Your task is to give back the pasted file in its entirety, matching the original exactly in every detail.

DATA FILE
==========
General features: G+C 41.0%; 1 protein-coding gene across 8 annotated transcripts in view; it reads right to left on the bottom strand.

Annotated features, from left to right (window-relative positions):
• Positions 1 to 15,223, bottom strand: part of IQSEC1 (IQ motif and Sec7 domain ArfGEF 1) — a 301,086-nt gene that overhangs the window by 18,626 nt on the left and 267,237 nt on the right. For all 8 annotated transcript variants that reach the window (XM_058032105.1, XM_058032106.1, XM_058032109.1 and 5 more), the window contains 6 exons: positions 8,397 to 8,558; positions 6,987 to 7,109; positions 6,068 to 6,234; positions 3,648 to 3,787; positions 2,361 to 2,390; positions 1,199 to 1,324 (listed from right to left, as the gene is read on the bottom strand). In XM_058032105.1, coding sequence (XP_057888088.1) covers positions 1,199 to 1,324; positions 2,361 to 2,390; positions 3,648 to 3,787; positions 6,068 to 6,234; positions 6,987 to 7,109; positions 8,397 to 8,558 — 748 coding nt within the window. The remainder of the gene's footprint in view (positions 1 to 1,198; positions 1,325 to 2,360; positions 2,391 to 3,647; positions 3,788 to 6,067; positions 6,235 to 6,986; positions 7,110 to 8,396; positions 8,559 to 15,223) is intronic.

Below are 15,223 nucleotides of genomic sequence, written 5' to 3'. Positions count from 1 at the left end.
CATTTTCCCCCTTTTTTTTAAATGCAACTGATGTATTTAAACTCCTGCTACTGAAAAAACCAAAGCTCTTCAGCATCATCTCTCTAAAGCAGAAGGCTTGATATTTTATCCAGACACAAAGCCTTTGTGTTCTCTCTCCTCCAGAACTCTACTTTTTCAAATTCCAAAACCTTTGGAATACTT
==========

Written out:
General features: G+C 41.0%; 1 protein-coding gene across 8 annotated transcripts in view; it reads right to left on the bottom strand.

Annotated features, from left to right (window-relative positions):
• Positions 1 to 15,223, bottom strand: part of IQSEC1 (IQ motif and Sec7 domain ArfGEF 1) — a 301,086-nt gene that overhangs the window by 18,626 nt on the left and 267,237 nt on the right. For all 8 annotated transcript variants that reach the window (XM_058032105.1, XM_058032106.1, XM_058032109.1 and 5 more), the window contains 6 exons: positions 8,397 to 8,558; positions 6,987 to 7,109; positions 6,068 to 6,234; positions 3,648 to 3,787; positions 2,361 to 2,390; positions 1,199 to 1,324 (listed from right to left, as the gene is read on the bottom strand). In XM_058032105.1, coding sequence (XP_057888088.1) covers positions 1,199 to 1,324; positions 2,361 to 2,390; positions 3,648 to 3,787; positions 6,068 to 6,234; positions 6,987 to 7,109; positions 8,397 to 8,558 — 748 coding nt within the window. The remainder of the gene's footprint in view (positions 1 to 1,198; positions 1,325 to 2,360; positions 2,391 to 3,647; positions 3,788 to 6,067; positions 6,235 to 6,986; positions 7,110 to 8,396; positions 8,559 to 15,223) is intronic.

Below are 15,223 nucleotides of genomic sequence, written 5' to 3'. Positions count from 1 at the left end.
CATTTTCCCCCTTTTTTTTAAATGCAACTGATGTATTTAAACTCCTGCTACTGAAAAAACCAAAGCTCTTCAGCATCATCTCTCTAAAGCAGAAGGCTTGATATTTTATCCAGACACAAAGCCTTTGTGTTCTCTCTCCTCCAGAACTCTACTTTTTCAAATTCCAAAACCTTTGGAATACTT